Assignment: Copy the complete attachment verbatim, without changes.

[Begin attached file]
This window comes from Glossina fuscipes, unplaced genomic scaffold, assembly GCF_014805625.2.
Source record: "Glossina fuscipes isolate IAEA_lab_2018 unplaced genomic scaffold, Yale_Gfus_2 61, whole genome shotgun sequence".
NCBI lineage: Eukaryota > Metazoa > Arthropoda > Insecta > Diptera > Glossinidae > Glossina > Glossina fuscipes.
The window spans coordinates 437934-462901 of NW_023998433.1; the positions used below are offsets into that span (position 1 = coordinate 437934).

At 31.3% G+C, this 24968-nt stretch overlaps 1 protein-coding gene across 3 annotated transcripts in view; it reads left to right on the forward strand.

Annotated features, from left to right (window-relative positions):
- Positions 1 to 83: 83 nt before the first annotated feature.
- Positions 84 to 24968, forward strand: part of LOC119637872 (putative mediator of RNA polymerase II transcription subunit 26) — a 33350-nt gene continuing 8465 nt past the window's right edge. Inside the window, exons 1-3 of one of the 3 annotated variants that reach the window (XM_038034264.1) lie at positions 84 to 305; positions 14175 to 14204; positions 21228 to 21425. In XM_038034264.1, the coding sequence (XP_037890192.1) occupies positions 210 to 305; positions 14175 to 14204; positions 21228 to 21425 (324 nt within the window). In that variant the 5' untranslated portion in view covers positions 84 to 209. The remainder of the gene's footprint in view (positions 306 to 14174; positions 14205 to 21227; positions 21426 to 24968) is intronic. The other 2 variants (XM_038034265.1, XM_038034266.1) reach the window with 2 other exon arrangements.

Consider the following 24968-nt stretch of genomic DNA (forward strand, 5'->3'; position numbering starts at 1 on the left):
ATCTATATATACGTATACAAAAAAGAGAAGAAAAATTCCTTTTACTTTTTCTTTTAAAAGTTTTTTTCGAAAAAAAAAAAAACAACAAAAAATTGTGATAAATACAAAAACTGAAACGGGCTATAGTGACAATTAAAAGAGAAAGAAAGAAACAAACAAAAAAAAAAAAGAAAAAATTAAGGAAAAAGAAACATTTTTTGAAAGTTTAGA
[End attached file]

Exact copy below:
This window comes from Glossina fuscipes, unplaced genomic scaffold, assembly GCF_014805625.2.
Source record: "Glossina fuscipes isolate IAEA_lab_2018 unplaced genomic scaffold, Yale_Gfus_2 61, whole genome shotgun sequence".
NCBI lineage: Eukaryota > Metazoa > Arthropoda > Insecta > Diptera > Glossinidae > Glossina > Glossina fuscipes.
The window spans coordinates 437934-462901 of NW_023998433.1; the positions used below are offsets into that span (position 1 = coordinate 437934).

At 31.3% G+C, this 24968-nt stretch overlaps 1 protein-coding gene across 3 annotated transcripts in view; it reads left to right on the forward strand.

Annotated features, from left to right (window-relative positions):
- Positions 1 to 83: 83 nt before the first annotated feature.
- Positions 84 to 24968, forward strand: part of LOC119637872 (putative mediator of RNA polymerase II transcription subunit 26) — a 33350-nt gene continuing 8465 nt past the window's right edge. Inside the window, exons 1-3 of one of the 3 annotated variants that reach the window (XM_038034264.1) lie at positions 84 to 305; positions 14175 to 14204; positions 21228 to 21425. In XM_038034264.1, the coding sequence (XP_037890192.1) occupies positions 210 to 305; positions 14175 to 14204; positions 21228 to 21425 (324 nt within the window). In that variant the 5' untranslated portion in view covers positions 84 to 209. The remainder of the gene's footprint in view (positions 306 to 14174; positions 14205 to 21227; positions 21426 to 24968) is intronic. The other 2 variants (XM_038034265.1, XM_038034266.1) reach the window with 2 other exon arrangements.

Consider the following 24968-nt stretch of genomic DNA (forward strand, 5'->3'; position numbering starts at 1 on the left):
ATCTATATATACGTATACAAAAAAGAGAAGAAAAATTCCTTTTACTTTTTCTTTTAAAAGTTTTTTTCGAAAAAAAAAAAAACAACAAAAAATTGTGATAAATACAAAAACTGAAACGGGCTATAGTGACAATTAAAAGAGAAAGAAAGAAACAAACAAAAAAAAAAAAGAAAAAATTAAGGAAAAAGAAACATTTTTTGAAAGTTTAGA